Exploring the Use of Magnetorheological Fluid Technology to Generate Optical Vortex Beams
Anthony Vella | 21-FS-030
A wide variety of optical applications rely upon accurate generation and manipulation of structured light states with space-variant polarization distributions. While many technologies exist, none are capable of operating at high fluence (more than 10 Joules/centimeters²), large aperture (up to ~40x40 cm), and with a high degree of accuracy. In this work, we demonstrated the feasibility of a new technology for high-fluence, large-aperture space-variant polarization control, in which freeform optic fabrication technology and magnetorheological finishing (MRF) tools are used to carve a prescribed thickness profile into a crystalline quartz waveplate. New tools have been developed to carve a spiral-shaped thickness pattern with a carve depth of over 100 microns. Fabrication of a 2-inch diameter fused silica test piece and a quartz spiral plate is nearing completion and will be used to generate a polarization vortex beam, which is expected to have an angular Stokes vector error of less than 2° compared to the ideal case. Additional demonstrations and validations will be performed as part of an upcoming research effort. This new technology is poised to support major advances in several areas related to core Lawrence Livermore National Laboratory missions, including generation of large magnetic fields for high-energy-density science experiments and reduction of depolarization losses in solid state laser architectures.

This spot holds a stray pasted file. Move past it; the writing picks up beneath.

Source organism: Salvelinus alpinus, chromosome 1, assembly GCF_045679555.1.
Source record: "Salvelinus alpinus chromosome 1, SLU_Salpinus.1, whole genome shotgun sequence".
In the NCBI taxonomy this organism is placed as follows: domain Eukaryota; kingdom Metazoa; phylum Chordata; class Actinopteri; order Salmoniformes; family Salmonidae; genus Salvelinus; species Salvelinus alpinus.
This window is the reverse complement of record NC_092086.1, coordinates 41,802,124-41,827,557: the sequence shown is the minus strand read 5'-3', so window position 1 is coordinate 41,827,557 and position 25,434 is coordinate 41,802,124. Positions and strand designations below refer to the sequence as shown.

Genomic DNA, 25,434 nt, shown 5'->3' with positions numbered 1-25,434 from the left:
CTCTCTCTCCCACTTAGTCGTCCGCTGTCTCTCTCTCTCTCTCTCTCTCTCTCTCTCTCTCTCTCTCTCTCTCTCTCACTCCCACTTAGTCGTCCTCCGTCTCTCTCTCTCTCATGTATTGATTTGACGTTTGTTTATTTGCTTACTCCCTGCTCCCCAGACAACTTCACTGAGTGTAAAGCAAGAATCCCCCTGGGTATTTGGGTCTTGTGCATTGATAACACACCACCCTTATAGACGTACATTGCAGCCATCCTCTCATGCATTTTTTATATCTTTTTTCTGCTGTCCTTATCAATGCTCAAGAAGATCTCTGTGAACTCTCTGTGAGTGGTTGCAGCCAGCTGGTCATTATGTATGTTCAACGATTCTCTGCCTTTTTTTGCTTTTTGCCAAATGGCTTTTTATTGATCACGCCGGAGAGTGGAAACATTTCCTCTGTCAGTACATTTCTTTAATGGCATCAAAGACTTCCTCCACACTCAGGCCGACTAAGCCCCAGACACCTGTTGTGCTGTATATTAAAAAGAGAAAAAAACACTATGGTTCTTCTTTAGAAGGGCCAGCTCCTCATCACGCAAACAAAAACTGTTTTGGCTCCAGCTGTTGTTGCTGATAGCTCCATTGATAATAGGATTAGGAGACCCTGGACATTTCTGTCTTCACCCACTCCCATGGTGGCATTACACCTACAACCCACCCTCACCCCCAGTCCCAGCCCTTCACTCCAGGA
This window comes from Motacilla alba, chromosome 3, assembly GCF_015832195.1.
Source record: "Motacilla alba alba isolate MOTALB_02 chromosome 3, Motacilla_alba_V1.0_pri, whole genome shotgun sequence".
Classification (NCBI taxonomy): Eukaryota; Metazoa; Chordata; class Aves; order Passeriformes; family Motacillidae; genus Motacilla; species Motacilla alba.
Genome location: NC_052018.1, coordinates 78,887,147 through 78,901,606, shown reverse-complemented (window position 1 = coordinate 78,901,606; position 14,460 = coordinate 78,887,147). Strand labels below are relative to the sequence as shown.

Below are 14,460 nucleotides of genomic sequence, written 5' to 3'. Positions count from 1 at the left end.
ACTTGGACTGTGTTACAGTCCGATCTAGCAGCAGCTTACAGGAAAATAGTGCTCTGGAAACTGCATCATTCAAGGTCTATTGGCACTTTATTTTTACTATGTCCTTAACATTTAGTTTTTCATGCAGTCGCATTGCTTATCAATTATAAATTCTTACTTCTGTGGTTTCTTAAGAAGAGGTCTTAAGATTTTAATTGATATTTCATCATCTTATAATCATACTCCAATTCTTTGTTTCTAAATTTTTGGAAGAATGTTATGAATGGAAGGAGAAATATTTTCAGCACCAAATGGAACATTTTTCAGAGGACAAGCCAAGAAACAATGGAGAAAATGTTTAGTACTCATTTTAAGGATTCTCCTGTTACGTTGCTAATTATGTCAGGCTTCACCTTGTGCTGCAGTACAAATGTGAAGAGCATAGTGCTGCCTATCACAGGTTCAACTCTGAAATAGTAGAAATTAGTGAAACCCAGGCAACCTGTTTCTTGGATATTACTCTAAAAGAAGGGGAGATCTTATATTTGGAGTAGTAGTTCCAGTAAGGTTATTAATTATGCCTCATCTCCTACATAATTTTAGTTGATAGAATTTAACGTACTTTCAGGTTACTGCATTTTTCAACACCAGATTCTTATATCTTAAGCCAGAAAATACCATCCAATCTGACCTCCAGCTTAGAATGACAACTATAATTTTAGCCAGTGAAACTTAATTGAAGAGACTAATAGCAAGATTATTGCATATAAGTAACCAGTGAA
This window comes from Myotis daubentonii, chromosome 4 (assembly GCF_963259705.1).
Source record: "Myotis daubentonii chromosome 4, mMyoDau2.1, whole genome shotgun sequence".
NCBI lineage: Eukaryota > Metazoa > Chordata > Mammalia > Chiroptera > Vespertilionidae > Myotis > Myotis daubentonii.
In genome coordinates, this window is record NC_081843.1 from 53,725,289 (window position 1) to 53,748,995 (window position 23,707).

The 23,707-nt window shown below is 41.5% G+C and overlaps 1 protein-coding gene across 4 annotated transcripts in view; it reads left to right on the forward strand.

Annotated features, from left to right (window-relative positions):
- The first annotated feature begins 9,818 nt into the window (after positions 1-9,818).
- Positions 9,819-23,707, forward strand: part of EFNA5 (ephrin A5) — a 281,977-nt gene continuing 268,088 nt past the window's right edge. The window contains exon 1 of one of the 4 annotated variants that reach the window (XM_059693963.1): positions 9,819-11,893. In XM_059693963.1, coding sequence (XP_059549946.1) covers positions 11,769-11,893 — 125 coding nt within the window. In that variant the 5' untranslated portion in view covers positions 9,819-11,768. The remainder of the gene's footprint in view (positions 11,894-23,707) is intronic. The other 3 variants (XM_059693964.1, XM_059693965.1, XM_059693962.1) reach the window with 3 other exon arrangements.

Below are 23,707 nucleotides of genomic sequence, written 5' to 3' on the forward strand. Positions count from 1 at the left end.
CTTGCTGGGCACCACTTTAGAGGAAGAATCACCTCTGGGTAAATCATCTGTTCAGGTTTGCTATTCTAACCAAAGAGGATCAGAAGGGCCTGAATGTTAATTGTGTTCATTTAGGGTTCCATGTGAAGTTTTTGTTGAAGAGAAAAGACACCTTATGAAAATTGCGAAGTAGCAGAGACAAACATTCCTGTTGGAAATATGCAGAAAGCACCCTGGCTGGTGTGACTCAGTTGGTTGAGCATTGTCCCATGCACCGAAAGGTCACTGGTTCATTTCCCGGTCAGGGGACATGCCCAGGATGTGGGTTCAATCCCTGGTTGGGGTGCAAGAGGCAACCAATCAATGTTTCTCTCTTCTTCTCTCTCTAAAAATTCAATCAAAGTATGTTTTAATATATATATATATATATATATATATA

Our work supports several of the Laboratory's core competency areas including laser and optical science and technology, high-energy-density science, and additive manufacturing. Our results enable a new class of experiments and laser operating regimes that will advance Livermore's inertial fusion science research in support of the NNSA mission.
Publications, Presentations, and Patents
Di Nicola, Jean-Michel, Alvin Erlandson, Joseph A. Menapace, and Gabriel Mennerat. 2021. Polarization manipulation of free-space electromagnetic radiation fields. U.S. Patent Application 2021/0239893 A1, filed September 1, 2020, and published August 5, 2021.